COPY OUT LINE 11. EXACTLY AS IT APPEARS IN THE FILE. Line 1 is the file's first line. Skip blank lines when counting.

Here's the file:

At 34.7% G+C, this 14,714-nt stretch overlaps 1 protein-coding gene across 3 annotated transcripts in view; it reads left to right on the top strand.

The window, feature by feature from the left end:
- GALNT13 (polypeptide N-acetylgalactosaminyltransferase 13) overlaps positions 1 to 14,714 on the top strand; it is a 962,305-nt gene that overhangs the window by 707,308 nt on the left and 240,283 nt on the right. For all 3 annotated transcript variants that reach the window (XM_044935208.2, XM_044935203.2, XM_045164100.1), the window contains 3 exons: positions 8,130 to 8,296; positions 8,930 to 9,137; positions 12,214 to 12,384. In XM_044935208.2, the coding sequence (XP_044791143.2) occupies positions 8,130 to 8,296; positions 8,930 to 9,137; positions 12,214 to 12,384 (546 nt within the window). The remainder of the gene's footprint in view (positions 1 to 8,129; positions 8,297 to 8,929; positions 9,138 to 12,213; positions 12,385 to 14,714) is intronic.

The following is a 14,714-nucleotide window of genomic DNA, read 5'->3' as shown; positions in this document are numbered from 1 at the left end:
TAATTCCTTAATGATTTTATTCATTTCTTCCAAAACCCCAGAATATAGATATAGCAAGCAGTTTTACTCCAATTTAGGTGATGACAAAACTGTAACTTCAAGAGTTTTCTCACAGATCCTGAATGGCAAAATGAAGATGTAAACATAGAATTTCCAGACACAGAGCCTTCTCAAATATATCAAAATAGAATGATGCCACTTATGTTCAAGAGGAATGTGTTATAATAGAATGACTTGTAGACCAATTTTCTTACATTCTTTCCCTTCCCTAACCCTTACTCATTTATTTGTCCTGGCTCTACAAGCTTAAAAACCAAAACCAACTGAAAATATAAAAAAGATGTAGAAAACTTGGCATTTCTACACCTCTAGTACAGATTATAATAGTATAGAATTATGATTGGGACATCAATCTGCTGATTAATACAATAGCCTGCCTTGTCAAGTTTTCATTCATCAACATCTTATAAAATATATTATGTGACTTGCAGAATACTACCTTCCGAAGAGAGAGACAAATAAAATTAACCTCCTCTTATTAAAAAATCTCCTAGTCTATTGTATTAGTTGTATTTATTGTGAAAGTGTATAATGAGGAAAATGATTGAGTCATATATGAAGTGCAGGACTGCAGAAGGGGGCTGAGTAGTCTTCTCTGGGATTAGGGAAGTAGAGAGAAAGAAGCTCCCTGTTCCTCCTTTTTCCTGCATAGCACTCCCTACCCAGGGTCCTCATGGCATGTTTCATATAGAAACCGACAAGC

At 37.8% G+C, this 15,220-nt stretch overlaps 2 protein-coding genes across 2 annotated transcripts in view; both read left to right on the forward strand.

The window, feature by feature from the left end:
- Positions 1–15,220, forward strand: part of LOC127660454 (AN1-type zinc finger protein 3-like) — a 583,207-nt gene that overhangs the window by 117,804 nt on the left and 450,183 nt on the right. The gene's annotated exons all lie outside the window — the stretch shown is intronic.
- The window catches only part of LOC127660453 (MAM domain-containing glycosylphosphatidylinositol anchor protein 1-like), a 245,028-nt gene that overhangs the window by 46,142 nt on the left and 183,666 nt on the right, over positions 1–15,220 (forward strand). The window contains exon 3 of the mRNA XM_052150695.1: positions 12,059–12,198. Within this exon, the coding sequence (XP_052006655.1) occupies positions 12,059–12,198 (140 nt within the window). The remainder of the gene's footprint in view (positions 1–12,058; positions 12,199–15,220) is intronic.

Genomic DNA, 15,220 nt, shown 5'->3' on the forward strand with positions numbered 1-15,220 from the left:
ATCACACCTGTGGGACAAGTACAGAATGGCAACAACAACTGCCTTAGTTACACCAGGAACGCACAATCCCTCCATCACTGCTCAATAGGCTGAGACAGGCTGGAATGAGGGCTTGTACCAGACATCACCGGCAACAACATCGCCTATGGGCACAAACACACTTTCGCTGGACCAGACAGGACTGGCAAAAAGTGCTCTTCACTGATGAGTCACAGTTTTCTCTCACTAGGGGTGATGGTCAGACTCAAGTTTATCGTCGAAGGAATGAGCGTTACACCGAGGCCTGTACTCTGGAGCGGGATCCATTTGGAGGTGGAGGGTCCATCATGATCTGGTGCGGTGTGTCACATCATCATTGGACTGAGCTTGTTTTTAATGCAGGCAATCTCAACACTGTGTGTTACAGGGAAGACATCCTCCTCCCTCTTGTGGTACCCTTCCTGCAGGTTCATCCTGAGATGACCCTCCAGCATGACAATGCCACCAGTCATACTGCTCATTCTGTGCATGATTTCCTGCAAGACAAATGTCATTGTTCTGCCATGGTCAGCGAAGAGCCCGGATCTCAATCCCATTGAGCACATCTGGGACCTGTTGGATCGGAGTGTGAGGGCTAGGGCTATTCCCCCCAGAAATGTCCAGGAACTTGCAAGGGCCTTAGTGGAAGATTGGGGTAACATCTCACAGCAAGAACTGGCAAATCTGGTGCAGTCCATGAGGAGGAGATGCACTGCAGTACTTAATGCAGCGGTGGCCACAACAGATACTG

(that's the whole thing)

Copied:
ATCACACCTGTGGGACAAGTACAGAATGGCAACAACAACTGCCTTAGTTACACCAGGAACGCACAATCCCTCCATCACTGCTCAATAGGCTGAGACAGGCTGGAATGAGGGCTTGTACCAGACATCACCGGCAACAACATCGCCTATGGGCACAAACACACTTTCGCTGGACCAGACAGGACTGGCAAAAAGTGCTCTTCACTGATGAGTCACAGTTTTCTCTCACTAGGGGTGATGGTCAGACTCAAGTTTATCGTCGAAGGAATGAGCGTTACACCGAGGCCTGTACTCTGGAGCGGGATCCATTTGGAGGTGGAGGGTCCATCATGATCTGGTGCGGTGTGTCACATCATCATTGGACTGAGCTTGTTTTTAATGCAGGCAATCTCAACACTGTGTGTTACAGGGAAGACATCCTCCTCCCTCTTGTGGTACCCTTCCTGCAGGTTCATCCTGAGATGACCCTCCAGCATGACAATGCCACCAGTCATACTGCTCATTCTGTGCATGATTTCCTGCAAGACAAATGTCATTGTTCTGCCATGGTCAGCGAAGAGCCCGGATCTCAATCCCATTGAGCACATCTGGGACCTGTTGGATCGGAGTGTGAGGGCTAGGGCTATTCCCCCCAGAAATGTCCAGGAACTTGCAAGGGCCTTAGTGGAAGATTGGGGTAACATCTCACAGCAAGAACTGGCAAATCTGGTGCAGTCCATGAGGAGGAGATGCACTGCAGTACTTAATGCAGCGGTGGCCACAACAGATACTG